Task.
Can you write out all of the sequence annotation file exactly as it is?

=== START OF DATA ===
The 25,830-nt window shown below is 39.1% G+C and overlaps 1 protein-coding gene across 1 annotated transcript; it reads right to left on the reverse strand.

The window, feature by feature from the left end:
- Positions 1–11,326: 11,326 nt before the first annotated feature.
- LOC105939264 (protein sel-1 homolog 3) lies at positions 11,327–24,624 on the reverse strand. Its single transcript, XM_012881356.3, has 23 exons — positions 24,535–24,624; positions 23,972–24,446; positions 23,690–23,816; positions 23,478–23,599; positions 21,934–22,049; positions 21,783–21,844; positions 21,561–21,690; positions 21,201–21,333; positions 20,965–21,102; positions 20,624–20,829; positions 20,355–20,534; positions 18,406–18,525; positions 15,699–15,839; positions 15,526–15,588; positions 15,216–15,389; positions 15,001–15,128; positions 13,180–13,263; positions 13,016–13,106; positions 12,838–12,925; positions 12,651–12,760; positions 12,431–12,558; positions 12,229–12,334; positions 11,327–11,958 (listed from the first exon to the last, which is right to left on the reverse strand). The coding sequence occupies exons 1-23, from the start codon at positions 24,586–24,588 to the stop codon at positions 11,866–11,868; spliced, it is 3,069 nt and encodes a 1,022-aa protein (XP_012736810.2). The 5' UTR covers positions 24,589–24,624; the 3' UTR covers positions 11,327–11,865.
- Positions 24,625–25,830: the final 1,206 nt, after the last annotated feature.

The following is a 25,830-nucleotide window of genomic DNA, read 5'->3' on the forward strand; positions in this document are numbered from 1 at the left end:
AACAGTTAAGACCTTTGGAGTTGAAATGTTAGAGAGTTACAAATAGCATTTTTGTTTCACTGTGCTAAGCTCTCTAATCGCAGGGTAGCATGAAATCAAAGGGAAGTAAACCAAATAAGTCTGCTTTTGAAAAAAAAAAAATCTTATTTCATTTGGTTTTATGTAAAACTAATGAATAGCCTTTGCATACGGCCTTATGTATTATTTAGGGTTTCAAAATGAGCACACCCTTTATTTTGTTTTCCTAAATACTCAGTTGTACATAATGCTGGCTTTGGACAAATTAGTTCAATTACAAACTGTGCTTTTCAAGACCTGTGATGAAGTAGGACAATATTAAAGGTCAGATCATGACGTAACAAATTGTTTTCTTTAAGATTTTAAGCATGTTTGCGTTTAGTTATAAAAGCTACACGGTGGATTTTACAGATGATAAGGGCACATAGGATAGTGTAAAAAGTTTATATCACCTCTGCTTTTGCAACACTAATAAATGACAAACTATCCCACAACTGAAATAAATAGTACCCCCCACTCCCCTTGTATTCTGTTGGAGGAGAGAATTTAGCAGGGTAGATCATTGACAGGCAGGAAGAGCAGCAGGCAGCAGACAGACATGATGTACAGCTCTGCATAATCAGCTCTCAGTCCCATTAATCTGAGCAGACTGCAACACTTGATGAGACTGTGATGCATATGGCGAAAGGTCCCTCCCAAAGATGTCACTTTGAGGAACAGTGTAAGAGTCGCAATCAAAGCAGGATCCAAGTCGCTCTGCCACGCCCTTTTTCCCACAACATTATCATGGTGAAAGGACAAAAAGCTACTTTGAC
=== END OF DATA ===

The 25,830-nt window shown below is 39.1% G+C and overlaps 1 protein-coding gene across 1 annotated transcript; it reads right to left on the reverse strand.

The window, feature by feature from the left end:
- Positions 1–11,326: 11,326 nt before the first annotated feature.
- LOC105939264 (protein sel-1 homolog 3) lies at positions 11,327–24,624 on the reverse strand. Its single transcript, XM_012881356.3, has 23 exons — positions 24,535–24,624; positions 23,972–24,446; positions 23,690–23,816; positions 23,478–23,599; positions 21,934–22,049; positions 21,783–21,844; positions 21,561–21,690; positions 21,201–21,333; positions 20,965–21,102; positions 20,624–20,829; positions 20,355–20,534; positions 18,406–18,525; positions 15,699–15,839; positions 15,526–15,588; positions 15,216–15,389; positions 15,001–15,128; positions 13,180–13,263; positions 13,016–13,106; positions 12,838–12,925; positions 12,651–12,760; positions 12,431–12,558; positions 12,229–12,334; positions 11,327–11,958 (listed from the first exon to the last, which is right to left on the reverse strand). The coding sequence occupies exons 1-23, from the start codon at positions 24,586–24,588 to the stop codon at positions 11,866–11,868; spliced, it is 3,069 nt and encodes a 1,022-aa protein (XP_012736810.2). The 5' UTR covers positions 24,589–24,624; the 3' UTR covers positions 11,327–11,865.
- Positions 24,625–25,830: the final 1,206 nt, after the last annotated feature.

The following is a 25,830-nucleotide window of genomic DNA, read 5'->3' on the forward strand; positions in this document are numbered from 1 at the left end:
AACAGTTAAGACCTTTGGAGTTGAAATGTTAGAGAGTTACAAATAGCATTTTTGTTTCACTGTGCTAAGCTCTCTAATCGCAGGGTAGCATGAAATCAAAGGGAAGTAAACCAAATAAGTCTGCTTTTGAAAAAAAAAAAATCTTATTTCATTTGGTTTTATGTAAAACTAATGAATAGCCTTTGCATACGGCCTTATGTATTATTTAGGGTTTCAAAATGAGCACACCCTTTATTTTGTTTTCCTAAATACTCAGTTGTACATAATGCTGGCTTTGGACAAATTAGTTCAATTACAAACTGTGCTTTTCAAGACCTGTGATGAAGTAGGACAATATTAAAGGTCAGATCATGACGTAACAAATTGTTTTCTTTAAGATTTTAAGCATGTTTGCGTTTAGTTATAAAAGCTACACGGTGGATTTTACAGATGATAAGGGCACATAGGATAGTGTAAAAAGTTTATATCACCTCTGCTTTTGCAACACTAATAAATGACAAACTATCCCACAACTGAAATAAATAGTACCCCCCACTCCCCTTGTATTCTGTTGGAGGAGAGAATTTAGCAGGGTAGATCATTGACAGGCAGGAAGAGCAGCAGGCAGCAGACAGACATGATGTACAGCTCTGCATAATCAGCTCTCAGTCCCATTAATCTGAGCAGACTGCAACACTTGATGAGACTGTGATGCATATGGCGAAAGGTCCCTCCCAAAGATGTCACTTTGAGGAACAGTGTAAGAGTCGCAATCAAAGCAGGATCCAAGTCGCTCTGCCACGCCCTTTTTCCCACAACATTATCATGGTGAAAGGACAAAAAGCTACTTTGAC